Jürgen Klopp rues Liverpool’s mental fatigue after shock defeat to Atalanta

Manager says his team must regain their intensity, beginning with Crystal Palace on Sunday

Barring another of the remarkable comebacks that have decorated Jürgen Klopp’s Liverpool reign, his final European game at Anfield will have featured a flat performance and atmosphere, resignation to defeat and a divide between fans and club; everything, that is, that goes against the culture he has created over the past nine years. Rediscovering the spark and belief required to win a Premier League title, however, is the Liverpool manager’s more pressing concern.

Liverpool hit a wall against Atalanta on Thursday that was not entirely of the Italian club’s making. That is to take nothing away from an exemplary display by Gian Piero Gasperini’s side, who demonstrated throughout a comfortable 3-0 victory why they are unbeaten in 11 Europa League away fixtures. Atalanta, sixth in Serie A, were clinical, tactically astute and commanding in defence against what was ultimately a four-man Liverpool attack.

Their defensive organisation will be a formidable obstacle to Liverpool’s hopes of recovery next week in Bergamo, where Klopp’s team won 5-0 in a Champions League group game during the dark days of Covid in November 2020. Rhys Williams and Joe Gomez were Liverpool’s central defenders that night. But that was then.

Liverpool also hit a wall on Thursday when searching for the intensity demanded of a European quarter-final. The worry for Klopp with seven games remaining of a delicately poised title race is that fatigue has crept into several performances of late, and against Atalanta it affected players with varying conditions and workloads. Curtis Jones and Kostas Tsimikas started because they need game time after recent, lengthy injury layoffs. Both were off the pace and hooked at half-time along with Harvey Elliott.


“We didn’t take off the three worst players,” said Klopp, explaining that a lack of rhythm prompted the triple substitution. With the exception of Andy Robertson, also rebuilding match sharpness after several months on the sidelines, Liverpool’s substitutes – usually so effective in turning matches this season – also laboured.

Mohamed Salah threatened several times and had a goal disallowed for offside but was comfortably contained in possession by Matteo Ruggeri and Atalanta’s captain, Marten de Roon. The tiredness of mind, as well as legs, that Klopp blamed for Liverpool’s poor decision-making in extra time of their FA Cup defeat at Manchester United was again in evidence when Dominik Szoboszlai’s loose pass led to Atalanta’s third goal. Wataru Endo, Alexis Mac Allister, Gomez and Caoimhín Kelleher, influential figures this season for Liverpool, showed understandable signs of fatigue.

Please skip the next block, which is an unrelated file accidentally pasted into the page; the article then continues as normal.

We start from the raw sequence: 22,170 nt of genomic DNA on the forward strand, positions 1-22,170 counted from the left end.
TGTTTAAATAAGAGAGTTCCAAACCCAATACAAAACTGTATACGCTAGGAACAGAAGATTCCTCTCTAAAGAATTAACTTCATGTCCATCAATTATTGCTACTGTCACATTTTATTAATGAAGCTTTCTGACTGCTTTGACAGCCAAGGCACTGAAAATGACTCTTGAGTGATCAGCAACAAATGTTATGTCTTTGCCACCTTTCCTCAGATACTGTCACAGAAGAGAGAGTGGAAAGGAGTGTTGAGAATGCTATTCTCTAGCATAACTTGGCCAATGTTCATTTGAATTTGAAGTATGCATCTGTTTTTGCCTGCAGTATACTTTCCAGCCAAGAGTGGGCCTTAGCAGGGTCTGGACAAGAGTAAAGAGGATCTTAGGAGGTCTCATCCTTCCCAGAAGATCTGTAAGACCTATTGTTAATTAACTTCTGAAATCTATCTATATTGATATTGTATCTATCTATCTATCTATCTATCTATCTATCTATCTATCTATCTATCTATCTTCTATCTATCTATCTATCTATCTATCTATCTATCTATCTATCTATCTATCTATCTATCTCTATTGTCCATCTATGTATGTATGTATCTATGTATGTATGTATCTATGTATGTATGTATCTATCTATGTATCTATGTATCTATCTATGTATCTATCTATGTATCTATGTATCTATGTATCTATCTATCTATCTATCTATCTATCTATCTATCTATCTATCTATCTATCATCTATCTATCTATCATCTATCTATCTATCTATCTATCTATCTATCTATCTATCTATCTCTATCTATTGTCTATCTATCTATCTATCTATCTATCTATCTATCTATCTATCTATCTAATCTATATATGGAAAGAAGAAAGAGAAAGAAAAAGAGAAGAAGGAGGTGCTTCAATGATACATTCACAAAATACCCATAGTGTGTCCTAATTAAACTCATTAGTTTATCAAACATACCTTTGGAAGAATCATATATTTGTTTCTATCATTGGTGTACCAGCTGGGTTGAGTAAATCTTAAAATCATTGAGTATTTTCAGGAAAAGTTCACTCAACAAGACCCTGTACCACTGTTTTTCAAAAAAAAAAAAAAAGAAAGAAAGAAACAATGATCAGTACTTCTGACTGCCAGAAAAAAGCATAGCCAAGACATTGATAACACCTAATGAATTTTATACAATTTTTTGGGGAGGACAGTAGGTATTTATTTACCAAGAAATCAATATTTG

It is harsh, and hypocritical, to blame Klopp’s decision to rest key players for Liverpool losing a 33-game unbeaten home run. His skilful juggling of resources amid considerable injury constraints is precisely why Liverpool have been able to challenge on numerous fronts this season. Klopp has used 30 players in the Europa League, the highest number in this season’s competition, and 35 across all competitions. Workloads are measured to the minute to ensure Liverpool finish campaigns strongly. But they are starting to flag at the worst possible moment.

“My job is not the easiest in the world, not the most difficult as well,” said Klopp after the defeat. “But it’s about when you have players you need to make sure you get them together on the pitch and then it works out somehow. With different lineups we have played really good football this year, today we didn’t. That’s the reason we lost. There can be the headline: ‘Blah, blah, blah – it didn’t work out.’ It’s absolutely fine and right. But we need them all, and we need them all aggressive, fit, going for it, a bit angry, full of desire and not so much dealing with your own situation, like: ‘I have no rhythm, I haven’t played for ages.’ You have to try to avoid that.

“Diogo [Jota] was absolutely fine, 20-25 minutes helped him a lot and we will see what we can do from there. You saw Curtis, who for the majority of the season was the fittest player and pressed like crazy over 90 minutes, he was after 20 minutes 100% surprised. I was surprised as well: ‘Oh look, he feels the intensity already.’ That is why we made the change at half-time. We don’t have to force it through. We as a group have massive quality but we didn’t show it and that is why we lost.”

Crystal Palace must be braced for a reaction on Sunday, providing Liverpool find the energy. The Kop will be decorated again with flags, which were absent against Atalanta as fans protested against a 2% increase in ticket prices at Anfield next season. Klopp, who has won more Premier League games against Palace (13) than against any other team, craves a return to normality from Liverpool as much as Dublin publicans long for the club’s continued presence in the Europa League.

“The good thing about really bad performances is that it is easy to play better, so we should start from there,” Klopp said. “This must feel bad and it does. Let the boys take it home. Nobody will sleep great and then we come together and the boys will start to recover and we go from there. We have to show a reaction definitely, 100 per cent, that is clear, but I cannot plan the reaction 20 minutes after the game. Even I have to think from time to time and I will think about that. It is not the first time in my life that I lost a football game unfortunately and, yes, we will show a reaction, I can promise.” - Guardian